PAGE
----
POST 34 and Rhythm and Rhyme and Harmony…..

dobie…you’ve helped me along, makin’ me strong.

“Drift Away”, Dobie Gray, 1973

If you ask me, it is all about the rhythm. That doesn’t mean that I have a lot of it or that it comes naturally. A few years ago Barb and I took months of dance lessons from a very good dance instructor. I learned the mechanics well enough, right foot here, left foot there, give a little twirl. But when it came to Barb and I dancing the night away at Mike and Becca’s wedding, it took a drink or two before I felt the rhythm, making those steps feel natural.

Got to get the rhythm in sports too. I watched a few football games this weekend. Northwestern, trounced by Michigan, never had any rhythm at all. Every player seemed a step slow. In contrast,  the Bears played in sync on Sunday, even when trailing. They made some mistakes and had to fight hard to win the game, but they had a rhythmic flow about them, and even commented about it in post-game interviews.

In tennis, got to get that beat going. When I don’t have it, I  miss shot after shot, I am in the wrong place every time, I watch every  ground stroke whiz past me. But then, if it is one of the good days, the rhythm starts to flow. It starts with a song bouncing around in my head.  It might be a new song that I have just heard on the radio. Or maybe it is an old favorite from Bruce, or from Bono and the boys.  I start to hum along, and my game starts humming too. The play slows down for me. I feel like every incoming shot is guided to my racket, every lob I hit just kisses the edge of the base line. I gain  confidence at the net. My partner and I sync up, just like Torvill & Dean winning the gold. The feeling doesn’t last for long, and it doesn’t make up for my lack of skill, but it does remind me why I keep playing tennis.

Surprisingly, rhythm is part of writing too. Barb says she always recognizes anything that I have written, and I think that is because everyone writes with a rhythm as individual as a fingerprint.  It’s more than the word choices or the subject matter.  It’s the way the puzzle pieces fit together, different from how anyone else would have placed them. It is why a dialogue written by Aaron Sorkin or a song by Neil Diamond is so recognizable. When I write, I always try to be true to that rhythm in my head. Just as in tennis or dancing,  I don’t always hear or feel it easily. I have learned that it can take a lot of rewrites to say what I want to say in the way that I want to say it. Back in the pre-computer age when I was typing term papers on my manual typewriter, I would really grumble about those rewrites. Good thing I wasn’t trying to write blogs then too!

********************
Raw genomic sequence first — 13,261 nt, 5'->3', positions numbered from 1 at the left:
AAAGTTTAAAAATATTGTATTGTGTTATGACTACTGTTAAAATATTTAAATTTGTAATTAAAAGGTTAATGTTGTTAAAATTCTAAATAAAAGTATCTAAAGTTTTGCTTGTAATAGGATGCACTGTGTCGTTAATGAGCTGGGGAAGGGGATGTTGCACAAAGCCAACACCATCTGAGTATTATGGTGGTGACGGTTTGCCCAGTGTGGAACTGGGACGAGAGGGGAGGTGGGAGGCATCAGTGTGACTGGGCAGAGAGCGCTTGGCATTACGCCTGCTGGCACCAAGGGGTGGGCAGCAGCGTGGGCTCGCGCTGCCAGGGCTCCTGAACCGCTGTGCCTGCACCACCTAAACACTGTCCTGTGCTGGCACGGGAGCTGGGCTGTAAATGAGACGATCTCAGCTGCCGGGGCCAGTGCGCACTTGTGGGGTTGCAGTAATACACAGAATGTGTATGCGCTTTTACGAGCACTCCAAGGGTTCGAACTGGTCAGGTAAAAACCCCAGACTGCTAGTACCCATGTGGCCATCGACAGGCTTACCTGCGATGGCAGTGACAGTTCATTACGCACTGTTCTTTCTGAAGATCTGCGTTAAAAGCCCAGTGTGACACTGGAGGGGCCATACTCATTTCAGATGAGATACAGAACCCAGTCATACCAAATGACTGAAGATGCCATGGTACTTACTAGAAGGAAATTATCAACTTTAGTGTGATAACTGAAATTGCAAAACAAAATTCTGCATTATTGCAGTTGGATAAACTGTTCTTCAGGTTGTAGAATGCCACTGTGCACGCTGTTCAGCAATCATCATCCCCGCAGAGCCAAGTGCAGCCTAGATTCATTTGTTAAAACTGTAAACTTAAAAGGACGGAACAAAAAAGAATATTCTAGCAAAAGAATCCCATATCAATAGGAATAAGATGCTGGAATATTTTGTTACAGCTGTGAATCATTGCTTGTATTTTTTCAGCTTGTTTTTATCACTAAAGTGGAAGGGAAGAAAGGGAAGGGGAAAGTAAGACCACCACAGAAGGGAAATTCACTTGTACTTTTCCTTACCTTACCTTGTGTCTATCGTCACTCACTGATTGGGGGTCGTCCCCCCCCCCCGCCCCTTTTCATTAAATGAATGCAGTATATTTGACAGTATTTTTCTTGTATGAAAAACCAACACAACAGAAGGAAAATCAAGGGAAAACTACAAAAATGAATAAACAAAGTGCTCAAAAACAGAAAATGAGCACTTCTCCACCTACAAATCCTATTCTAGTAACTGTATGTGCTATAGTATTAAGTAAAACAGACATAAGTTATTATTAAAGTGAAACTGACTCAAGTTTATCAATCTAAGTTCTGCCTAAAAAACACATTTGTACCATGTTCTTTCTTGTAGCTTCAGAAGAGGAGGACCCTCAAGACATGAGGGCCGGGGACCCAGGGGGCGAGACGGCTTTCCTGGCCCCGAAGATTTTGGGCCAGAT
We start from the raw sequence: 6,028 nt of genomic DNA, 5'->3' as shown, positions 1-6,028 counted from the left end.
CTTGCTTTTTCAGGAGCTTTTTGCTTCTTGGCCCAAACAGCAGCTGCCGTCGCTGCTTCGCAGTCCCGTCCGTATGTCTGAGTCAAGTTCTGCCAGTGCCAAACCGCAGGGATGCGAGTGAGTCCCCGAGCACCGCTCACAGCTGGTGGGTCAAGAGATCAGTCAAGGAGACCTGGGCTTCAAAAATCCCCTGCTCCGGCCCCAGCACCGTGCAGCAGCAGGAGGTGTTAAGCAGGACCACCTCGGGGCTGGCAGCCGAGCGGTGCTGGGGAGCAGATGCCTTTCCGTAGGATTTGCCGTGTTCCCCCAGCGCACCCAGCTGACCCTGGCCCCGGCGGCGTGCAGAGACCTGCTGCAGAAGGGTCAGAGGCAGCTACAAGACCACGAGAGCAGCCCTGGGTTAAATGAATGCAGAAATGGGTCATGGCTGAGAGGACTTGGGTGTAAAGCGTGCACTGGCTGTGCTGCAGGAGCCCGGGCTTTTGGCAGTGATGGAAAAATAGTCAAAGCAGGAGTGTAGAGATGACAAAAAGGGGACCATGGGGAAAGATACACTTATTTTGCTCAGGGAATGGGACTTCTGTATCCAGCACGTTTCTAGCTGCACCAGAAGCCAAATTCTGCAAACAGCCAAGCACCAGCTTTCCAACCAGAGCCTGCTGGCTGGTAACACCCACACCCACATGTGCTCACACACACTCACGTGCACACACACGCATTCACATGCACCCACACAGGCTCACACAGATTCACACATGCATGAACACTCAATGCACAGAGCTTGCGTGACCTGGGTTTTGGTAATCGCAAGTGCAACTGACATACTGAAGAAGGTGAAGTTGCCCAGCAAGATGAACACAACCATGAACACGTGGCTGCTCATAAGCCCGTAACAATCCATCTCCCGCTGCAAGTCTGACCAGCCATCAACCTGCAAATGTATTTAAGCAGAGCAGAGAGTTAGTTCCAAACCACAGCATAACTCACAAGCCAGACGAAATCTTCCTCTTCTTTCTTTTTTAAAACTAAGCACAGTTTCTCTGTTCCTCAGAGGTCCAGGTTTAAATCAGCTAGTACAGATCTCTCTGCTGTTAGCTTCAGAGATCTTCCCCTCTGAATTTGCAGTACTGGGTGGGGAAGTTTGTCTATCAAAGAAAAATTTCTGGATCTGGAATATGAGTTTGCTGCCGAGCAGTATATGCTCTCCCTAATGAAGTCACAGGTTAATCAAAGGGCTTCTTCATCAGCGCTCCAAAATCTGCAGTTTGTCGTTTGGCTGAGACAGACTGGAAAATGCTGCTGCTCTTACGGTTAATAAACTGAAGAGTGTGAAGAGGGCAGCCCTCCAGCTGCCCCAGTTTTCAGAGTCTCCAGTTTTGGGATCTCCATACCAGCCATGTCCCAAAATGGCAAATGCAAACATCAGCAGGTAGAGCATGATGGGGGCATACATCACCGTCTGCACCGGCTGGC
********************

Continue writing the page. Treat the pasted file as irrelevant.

On the house front (didn’t think I would get to that, did you) we have gotten the go ahead from the Homeowners Association! A few changes required, some costly, some not, but nothing that will slow us down. Now it is the hands of the Village to get us permits before the first frost hits. Pick up the rhythm; pick up the pace.

A good week to all of you.

Oh give me the beat boy and free my soul..gotta get lost in your rock’n’roll

And drift away


POST 31 Did You Ever Have to Make Up Your Mind…

…you pick up on spoonfulone and leave the other behind.

The Lovin’ Spoonful — 1965

No looking back now. We crossed our Rubicon last week when we signed the “build” contract. Now all efforts are on moving forward. It really is a life changing decision. Just having made it is a relief, which is not to say there won’t be any doubts along the way! But it made me thinking about decisions that I have made, either with or without Barb, through the years. And since lists are always fun, and since I don’t have to compete with David Letterman any more, here we go.

Top Ten Decisions

10. Pushing the button: This blog is fun to write and hopefully fun to read too. But there is a button at the bottom of the WordPress app that reads “Publish.” The decision to press that button is never made lightly. Every word is read and reread. Does this say what I mean? Is there a better way to get a point a cross? Is it “who” or “whom”?